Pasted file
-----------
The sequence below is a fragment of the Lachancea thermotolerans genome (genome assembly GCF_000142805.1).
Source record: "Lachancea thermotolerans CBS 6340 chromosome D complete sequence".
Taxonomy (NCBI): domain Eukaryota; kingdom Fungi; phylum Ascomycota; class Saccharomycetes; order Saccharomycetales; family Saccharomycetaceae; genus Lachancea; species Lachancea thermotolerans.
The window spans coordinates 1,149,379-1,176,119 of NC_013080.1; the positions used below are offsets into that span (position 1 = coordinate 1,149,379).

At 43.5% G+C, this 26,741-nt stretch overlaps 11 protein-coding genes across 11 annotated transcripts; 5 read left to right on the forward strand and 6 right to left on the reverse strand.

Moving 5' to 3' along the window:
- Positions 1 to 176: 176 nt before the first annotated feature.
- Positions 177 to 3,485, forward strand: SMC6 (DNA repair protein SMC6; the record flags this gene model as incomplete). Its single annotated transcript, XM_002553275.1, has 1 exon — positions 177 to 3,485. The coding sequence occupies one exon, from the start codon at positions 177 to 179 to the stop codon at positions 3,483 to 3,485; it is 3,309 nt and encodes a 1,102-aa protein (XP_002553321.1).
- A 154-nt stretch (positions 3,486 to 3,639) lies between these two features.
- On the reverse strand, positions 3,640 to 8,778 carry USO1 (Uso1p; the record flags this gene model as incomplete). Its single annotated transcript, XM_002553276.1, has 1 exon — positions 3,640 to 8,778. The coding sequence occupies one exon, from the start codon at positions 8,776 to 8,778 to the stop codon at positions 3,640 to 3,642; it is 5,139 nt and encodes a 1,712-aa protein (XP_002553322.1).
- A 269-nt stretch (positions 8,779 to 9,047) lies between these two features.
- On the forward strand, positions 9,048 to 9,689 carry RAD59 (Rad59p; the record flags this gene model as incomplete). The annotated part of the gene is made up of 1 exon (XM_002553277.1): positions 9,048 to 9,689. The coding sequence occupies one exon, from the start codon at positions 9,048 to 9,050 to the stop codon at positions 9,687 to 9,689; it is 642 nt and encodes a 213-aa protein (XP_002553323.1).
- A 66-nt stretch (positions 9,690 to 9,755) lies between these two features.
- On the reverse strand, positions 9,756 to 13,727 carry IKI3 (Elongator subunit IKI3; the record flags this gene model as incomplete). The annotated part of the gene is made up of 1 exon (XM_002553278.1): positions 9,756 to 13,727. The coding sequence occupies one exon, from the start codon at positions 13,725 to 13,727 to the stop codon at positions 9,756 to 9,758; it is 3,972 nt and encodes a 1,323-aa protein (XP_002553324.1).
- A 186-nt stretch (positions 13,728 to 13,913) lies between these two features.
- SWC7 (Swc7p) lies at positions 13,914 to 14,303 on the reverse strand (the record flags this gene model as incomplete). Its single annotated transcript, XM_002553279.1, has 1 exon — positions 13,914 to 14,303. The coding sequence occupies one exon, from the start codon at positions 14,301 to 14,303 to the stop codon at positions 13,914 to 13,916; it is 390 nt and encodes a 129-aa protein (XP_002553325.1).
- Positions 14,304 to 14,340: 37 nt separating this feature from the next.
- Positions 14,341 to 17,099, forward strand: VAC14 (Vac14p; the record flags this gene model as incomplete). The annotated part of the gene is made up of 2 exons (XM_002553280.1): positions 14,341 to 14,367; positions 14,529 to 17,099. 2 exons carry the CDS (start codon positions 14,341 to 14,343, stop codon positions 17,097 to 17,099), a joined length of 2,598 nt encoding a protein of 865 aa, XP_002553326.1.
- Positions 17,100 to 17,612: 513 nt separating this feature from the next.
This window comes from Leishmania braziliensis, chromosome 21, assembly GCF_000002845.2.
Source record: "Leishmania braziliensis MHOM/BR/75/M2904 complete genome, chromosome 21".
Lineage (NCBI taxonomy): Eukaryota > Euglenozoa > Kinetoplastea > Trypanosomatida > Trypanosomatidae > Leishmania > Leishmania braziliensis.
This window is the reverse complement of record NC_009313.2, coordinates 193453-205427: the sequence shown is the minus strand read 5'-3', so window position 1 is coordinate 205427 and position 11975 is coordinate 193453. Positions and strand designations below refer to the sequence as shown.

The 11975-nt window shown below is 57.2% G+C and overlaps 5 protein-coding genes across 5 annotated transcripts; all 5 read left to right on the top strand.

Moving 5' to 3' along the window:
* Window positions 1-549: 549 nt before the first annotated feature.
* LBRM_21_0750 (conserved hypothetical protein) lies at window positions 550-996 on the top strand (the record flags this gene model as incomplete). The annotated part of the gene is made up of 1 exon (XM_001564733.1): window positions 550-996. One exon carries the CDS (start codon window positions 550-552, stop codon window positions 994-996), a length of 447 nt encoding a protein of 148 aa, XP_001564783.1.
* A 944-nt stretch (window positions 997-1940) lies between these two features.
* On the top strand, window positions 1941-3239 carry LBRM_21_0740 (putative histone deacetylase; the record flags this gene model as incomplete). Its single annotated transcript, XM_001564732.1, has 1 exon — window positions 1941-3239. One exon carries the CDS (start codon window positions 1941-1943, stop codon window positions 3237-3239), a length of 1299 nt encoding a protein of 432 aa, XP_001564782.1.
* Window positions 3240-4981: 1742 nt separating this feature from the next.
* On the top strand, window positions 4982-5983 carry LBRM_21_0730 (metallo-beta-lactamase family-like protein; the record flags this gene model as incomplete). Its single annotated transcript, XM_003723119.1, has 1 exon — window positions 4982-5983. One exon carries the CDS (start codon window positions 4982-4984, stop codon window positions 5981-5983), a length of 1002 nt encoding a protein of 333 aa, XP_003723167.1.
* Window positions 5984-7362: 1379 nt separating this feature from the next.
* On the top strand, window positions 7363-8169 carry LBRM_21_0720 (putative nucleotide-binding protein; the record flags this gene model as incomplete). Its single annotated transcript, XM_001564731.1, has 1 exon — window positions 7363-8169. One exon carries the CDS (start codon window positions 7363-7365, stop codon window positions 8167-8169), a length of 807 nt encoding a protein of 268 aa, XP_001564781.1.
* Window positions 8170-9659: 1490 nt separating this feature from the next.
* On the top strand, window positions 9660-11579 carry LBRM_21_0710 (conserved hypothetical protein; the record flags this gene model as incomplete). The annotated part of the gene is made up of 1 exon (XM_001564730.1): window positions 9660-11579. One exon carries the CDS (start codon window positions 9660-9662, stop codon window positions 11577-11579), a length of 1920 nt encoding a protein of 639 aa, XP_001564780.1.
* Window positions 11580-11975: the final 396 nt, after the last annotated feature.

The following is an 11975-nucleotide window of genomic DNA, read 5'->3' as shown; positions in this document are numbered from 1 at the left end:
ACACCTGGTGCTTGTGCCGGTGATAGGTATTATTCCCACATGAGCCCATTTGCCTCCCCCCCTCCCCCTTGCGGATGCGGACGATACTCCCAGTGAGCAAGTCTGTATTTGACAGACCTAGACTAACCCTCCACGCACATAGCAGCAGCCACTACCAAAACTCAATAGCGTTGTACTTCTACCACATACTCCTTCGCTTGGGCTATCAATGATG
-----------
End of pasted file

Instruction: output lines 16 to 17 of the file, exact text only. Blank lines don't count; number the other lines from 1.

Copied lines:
- SWC7 (Swc7p) lies at positions 13,914 to 14,303 on the reverse strand (the record flags this gene model as incomplete). Its single annotated transcript, XM_002553279.1, has 1 exon — positions 13,914 to 14,303. The coding sequence occupies one exon, from the start codon at positions 14,301 to 14,303 to the stop codon at positions 13,914 to 13,916; it is 390 nt and encodes a 129-aa protein (XP_002553325.1).
- Positions 14,304 to 14,340: 37 nt separating this feature from the next.